A statement that is both "true" and "unprovable" might at first seem paradoxical. Yet you might say that this describes the work of the Supreme Court: The court decides those cases that have divided lower courts in order to establish what is "true" in the law, while acknowledging that its decisions cannot be conclusively "proved" to the satisfaction of all.

Why can't everyone be satisfied? Look at the Supreme Court's most recent Term. Of the 75 cases the court decided after briefing and argument, 23 -- almost one-third --- were decided by a 5-4 split in the Court. And of these 23 cases, 16 of them had exactly the same eight justices splitting 4-4 on the same sides. That is, in all 16 cases Chief Justice Roberts and Justices Scalia, Thomas, and Alito agreed with each other, and Justices Stevens, Souter, Breyer, and Ginsburg disagreed. Each case was decided by the vote of Justice Anthony Kennedy: 11 times he joined the former group; five times he joined the latter.

And this is what made Judge Sotomayor's testimony at the hearings this week so frustrating. Her insistence before the Senate Judiciary Committee that "It's not the heart that compels conclusions in cases; it's the law," perpetuates what Professor Louis Michael Seidman calls the "fairy tale" definition of judging.

Look again at how the same eight justices split 4-4 in those 16 cases last Term: it was the same four "conservatives" against the same four "liberals" in every single case. Why? Because in agreeing to review these cases the Supreme Court had already recognized that these cases fell between the cracks of what is "the law."

You can describe this consistent 4-4 split as being based on politics or ideology or policy preferences. But it is not because four justices can understand "the law" and four cannot.

Judge Sotomayor's refusal to admit this is, of course, no different from the refusal of all the other justices to admit this at their own confirmation hearings. It is an established part of the Kabuki-like performance required of a nominee who appears before the Senate Judiciary Committee. But, in the words of Professor Seidman, it is one more missed opportunity "to talk to the American people as if they were adults" about what the Supreme Court actually does.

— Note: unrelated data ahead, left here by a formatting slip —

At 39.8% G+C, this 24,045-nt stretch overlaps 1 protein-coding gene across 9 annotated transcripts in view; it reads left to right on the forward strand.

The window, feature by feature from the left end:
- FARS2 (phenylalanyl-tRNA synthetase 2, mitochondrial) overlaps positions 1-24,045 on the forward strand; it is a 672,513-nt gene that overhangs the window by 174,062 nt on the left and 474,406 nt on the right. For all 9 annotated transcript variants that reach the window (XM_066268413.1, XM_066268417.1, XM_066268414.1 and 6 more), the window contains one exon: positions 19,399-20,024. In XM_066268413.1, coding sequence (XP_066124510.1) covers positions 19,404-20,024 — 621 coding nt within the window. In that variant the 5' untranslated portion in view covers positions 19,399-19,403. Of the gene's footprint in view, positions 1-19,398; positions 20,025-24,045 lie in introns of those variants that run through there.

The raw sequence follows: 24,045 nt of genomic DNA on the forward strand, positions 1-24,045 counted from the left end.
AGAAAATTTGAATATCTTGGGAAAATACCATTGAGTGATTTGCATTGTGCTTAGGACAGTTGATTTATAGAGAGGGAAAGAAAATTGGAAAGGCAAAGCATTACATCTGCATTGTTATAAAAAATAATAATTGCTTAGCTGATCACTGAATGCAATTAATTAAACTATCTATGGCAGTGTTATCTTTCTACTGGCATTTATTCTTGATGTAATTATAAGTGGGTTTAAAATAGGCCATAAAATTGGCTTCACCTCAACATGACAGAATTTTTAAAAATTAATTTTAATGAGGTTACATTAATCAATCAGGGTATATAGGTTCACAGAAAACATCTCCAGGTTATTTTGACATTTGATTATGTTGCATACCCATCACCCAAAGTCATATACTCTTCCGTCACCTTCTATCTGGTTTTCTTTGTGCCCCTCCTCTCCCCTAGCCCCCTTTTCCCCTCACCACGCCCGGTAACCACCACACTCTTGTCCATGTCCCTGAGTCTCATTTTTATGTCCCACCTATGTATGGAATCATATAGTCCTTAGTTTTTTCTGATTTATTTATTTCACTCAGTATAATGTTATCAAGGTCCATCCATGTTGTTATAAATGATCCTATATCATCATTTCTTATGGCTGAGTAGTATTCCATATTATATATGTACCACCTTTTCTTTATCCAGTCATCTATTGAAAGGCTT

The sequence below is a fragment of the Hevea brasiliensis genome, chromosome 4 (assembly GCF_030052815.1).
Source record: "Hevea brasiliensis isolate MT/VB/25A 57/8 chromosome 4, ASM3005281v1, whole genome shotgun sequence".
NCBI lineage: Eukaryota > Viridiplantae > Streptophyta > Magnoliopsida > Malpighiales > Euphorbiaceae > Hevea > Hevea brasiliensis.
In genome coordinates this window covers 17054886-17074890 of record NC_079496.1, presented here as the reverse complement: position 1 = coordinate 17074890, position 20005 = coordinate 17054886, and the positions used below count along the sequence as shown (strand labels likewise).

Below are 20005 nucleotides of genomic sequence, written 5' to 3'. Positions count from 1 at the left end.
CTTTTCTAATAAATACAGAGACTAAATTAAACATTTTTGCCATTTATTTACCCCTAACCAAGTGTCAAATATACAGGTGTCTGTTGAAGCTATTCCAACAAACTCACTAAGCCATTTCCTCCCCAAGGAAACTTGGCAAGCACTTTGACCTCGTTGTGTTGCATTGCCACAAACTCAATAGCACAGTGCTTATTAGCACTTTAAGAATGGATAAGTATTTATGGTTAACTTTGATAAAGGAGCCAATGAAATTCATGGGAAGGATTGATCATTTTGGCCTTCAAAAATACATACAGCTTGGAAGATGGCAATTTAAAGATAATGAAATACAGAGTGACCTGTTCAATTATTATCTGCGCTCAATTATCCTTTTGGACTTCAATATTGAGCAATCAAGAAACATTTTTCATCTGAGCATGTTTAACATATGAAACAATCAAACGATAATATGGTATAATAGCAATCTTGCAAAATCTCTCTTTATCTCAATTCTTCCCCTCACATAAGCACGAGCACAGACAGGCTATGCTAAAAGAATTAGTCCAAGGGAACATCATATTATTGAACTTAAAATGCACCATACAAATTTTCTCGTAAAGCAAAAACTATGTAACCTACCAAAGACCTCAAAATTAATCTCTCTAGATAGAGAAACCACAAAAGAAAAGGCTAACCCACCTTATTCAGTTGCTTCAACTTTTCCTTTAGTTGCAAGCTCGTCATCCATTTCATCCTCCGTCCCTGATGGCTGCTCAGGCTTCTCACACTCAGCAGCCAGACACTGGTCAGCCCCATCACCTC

So is there anything you can say with absolute certainty about what she will bring to the court?

What we do know is that Sotomayor would be the first Latina to sit on the Supreme Court. Her journey from the East Bronx to Princeton and Yale and then to a federal judgeship is a journey few have taken. She has intriguingly described herself as feeling as if she is "not completely a part of the worlds I inhabit." Her experience gives her a unique perspective on the promise and problems of America.

But is any of this -- or should any of this -- be relevant to work on the Supreme Court?

Consider what Justice Sandra Day O'Connor said about her experience of having Thurgood Marshall as a colleague on the court: "Although all of us come to the court with our own personal histories and experiences, Justice Marshall brought a special perspective. ... His was the mouth of a man who knew the anguish of the silenced and gave them a voice. ... Justice Marshall imparted not only his legal acumen but also his life experiences, constantly pushing and prodding us to respond not only to the persuasiveness of legal argument but also the power of moral truth."

Oliver Wendell Holmes told us, "The life of the law has not been logic: It has been experience." As a justice, Sonia Sotomayor will bring a piece of the American experience never before represented on the court. Long after her individual votes may be forgotten, this will undoubtedly be recognized as an important part of her legacy.

The opinions expressed in this commentary are solely those of Timothy P. O'Neill.

All About Sonia SotomayorAnthony M. KennedyU.S. Supreme Court